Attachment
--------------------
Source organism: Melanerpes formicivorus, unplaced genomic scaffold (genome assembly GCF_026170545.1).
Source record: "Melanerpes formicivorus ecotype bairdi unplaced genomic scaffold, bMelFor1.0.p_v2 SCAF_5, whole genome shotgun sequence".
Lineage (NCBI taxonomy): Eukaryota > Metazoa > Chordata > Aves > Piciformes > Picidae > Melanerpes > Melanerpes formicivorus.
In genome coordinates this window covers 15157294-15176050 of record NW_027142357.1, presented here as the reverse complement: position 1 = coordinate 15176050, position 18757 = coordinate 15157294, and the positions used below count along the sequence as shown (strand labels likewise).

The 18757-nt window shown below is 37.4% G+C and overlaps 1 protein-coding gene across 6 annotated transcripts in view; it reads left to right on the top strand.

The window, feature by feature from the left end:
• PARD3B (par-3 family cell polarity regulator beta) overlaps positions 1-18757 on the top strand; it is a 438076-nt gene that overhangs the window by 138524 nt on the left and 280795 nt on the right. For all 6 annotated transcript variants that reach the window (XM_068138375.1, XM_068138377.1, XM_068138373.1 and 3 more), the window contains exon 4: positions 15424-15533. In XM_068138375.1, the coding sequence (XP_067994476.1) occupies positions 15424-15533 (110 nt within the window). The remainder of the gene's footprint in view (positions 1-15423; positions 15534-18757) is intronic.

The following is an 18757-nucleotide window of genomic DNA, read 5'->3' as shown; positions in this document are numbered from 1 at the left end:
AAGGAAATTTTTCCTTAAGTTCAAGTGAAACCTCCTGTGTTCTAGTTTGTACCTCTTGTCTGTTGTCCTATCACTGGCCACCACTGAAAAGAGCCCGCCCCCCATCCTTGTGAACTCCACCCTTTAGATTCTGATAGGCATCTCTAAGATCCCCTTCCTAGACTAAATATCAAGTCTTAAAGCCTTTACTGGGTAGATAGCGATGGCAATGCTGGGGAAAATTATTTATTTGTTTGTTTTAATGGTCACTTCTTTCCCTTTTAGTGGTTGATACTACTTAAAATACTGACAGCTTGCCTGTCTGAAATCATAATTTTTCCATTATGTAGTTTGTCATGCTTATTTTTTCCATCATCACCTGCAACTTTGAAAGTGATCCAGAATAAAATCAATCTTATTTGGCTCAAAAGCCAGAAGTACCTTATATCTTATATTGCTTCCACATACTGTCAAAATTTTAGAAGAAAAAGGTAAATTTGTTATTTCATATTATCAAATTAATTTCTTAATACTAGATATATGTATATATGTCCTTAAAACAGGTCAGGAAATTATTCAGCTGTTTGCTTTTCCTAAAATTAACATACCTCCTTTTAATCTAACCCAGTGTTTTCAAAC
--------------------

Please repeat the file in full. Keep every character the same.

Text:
Source organism: Melanerpes formicivorus, unplaced genomic scaffold (genome assembly GCF_026170545.1).
Source record: "Melanerpes formicivorus ecotype bairdi unplaced genomic scaffold, bMelFor1.0.p_v2 SCAF_5, whole genome shotgun sequence".
Lineage (NCBI taxonomy): Eukaryota > Metazoa > Chordata > Aves > Piciformes > Picidae > Melanerpes > Melanerpes formicivorus.
In genome coordinates this window covers 15157294-15176050 of record NW_027142357.1, presented here as the reverse complement: position 1 = coordinate 15176050, position 18757 = coordinate 15157294, and the positions used below count along the sequence as shown (strand labels likewise).

The 18757-nt window shown below is 37.4% G+C and overlaps 1 protein-coding gene across 6 annotated transcripts in view; it reads left to right on the top strand.

The window, feature by feature from the left end:
• PARD3B (par-3 family cell polarity regulator beta) overlaps positions 1-18757 on the top strand; it is a 438076-nt gene that overhangs the window by 138524 nt on the left and 280795 nt on the right. For all 6 annotated transcript variants that reach the window (XM_068138375.1, XM_068138377.1, XM_068138373.1 and 3 more), the window contains exon 4: positions 15424-15533. In XM_068138375.1, the coding sequence (XP_067994476.1) occupies positions 15424-15533 (110 nt within the window). The remainder of the gene's footprint in view (positions 1-15423; positions 15534-18757) is intronic.

The following is an 18757-nucleotide window of genomic DNA, read 5'->3' as shown; positions in this document are numbered from 1 at the left end:
AAGGAAATTTTTCCTTAAGTTCAAGTGAAACCTCCTGTGTTCTAGTTTGTACCTCTTGTCTGTTGTCCTATCACTGGCCACCACTGAAAAGAGCCCGCCCCCCATCCTTGTGAACTCCACCCTTTAGATTCTGATAGGCATCTCTAAGATCCCCTTCCTAGACTAAATATCAAGTCTTAAAGCCTTTACTGGGTAGATAGCGATGGCAATGCTGGGGAAAATTATTTATTTGTTTGTTTTAATGGTCACTTCTTTCCCTTTTAGTGGTTGATACTACTTAAAATACTGACAGCTTGCCTGTCTGAAATCATAATTTTTCCATTATGTAGTTTGTCATGCTTATTTTTTCCATCATCACCTGCAACTTTGAAAGTGATCCAGAATAAAATCAATCTTATTTGGCTCAAAAGCCAGAAGTACCTTATATCTTATATTGCTTCCACATACTGTCAAAATTTTAGAAGAAAAAGGTAAATTTGTTATTTCATATTATCAAATTAATTTCTTAATACTAGATATATGTATATATGTCCTTAAAACAGGTCAGGAAATTATTCAGCTGTTTGCTTTTCCTAAAATTAACATACCTCCTTTTAATCTAACCCAGTGTTTTCAAAC